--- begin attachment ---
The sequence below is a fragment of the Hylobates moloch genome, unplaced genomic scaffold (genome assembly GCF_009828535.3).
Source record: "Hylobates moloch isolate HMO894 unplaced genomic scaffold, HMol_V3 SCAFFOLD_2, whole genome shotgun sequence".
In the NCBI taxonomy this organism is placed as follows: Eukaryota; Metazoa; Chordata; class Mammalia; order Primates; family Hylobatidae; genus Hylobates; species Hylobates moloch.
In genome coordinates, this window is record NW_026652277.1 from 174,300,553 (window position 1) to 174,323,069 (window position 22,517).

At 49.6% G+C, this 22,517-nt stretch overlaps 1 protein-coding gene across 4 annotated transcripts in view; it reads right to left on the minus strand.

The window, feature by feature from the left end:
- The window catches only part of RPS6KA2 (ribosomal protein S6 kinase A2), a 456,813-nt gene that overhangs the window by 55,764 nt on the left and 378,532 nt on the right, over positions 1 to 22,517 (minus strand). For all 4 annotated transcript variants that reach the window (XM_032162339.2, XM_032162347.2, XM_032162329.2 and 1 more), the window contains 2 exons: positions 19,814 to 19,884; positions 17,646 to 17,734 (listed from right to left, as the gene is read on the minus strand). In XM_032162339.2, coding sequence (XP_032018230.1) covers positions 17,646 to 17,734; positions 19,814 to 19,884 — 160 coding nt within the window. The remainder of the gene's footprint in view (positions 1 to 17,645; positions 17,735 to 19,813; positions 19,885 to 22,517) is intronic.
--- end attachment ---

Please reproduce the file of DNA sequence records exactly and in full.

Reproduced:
The sequence below is a fragment of the Hylobates moloch genome, unplaced genomic scaffold (genome assembly GCF_009828535.3).
Source record: "Hylobates moloch isolate HMO894 unplaced genomic scaffold, HMol_V3 SCAFFOLD_2, whole genome shotgun sequence".
In the NCBI taxonomy this organism is placed as follows: Eukaryota; Metazoa; Chordata; class Mammalia; order Primates; family Hylobatidae; genus Hylobates; species Hylobates moloch.
In genome coordinates, this window is record NW_026652277.1 from 174,300,553 (window position 1) to 174,323,069 (window position 22,517).

At 49.6% G+C, this 22,517-nt stretch overlaps 1 protein-coding gene across 4 annotated transcripts in view; it reads right to left on the minus strand.

The window, feature by feature from the left end:
- The window catches only part of RPS6KA2 (ribosomal protein S6 kinase A2), a 456,813-nt gene that overhangs the window by 55,764 nt on the left and 378,532 nt on the right, over positions 1 to 22,517 (minus strand). For all 4 annotated transcript variants that reach the window (XM_032162339.2, XM_032162347.2, XM_032162329.2 and 1 more), the window contains 2 exons: positions 19,814 to 19,884; positions 17,646 to 17,734 (listed from right to left, as the gene is read on the minus strand). In XM_032162339.2, coding sequence (XP_032018230.1) covers positions 17,646 to 17,734; positions 19,814 to 19,884 — 160 coding nt within the window. The remainder of the gene's footprint in view (positions 1 to 17,645; positions 17,735 to 19,813; positions 19,885 to 22,517) is intronic.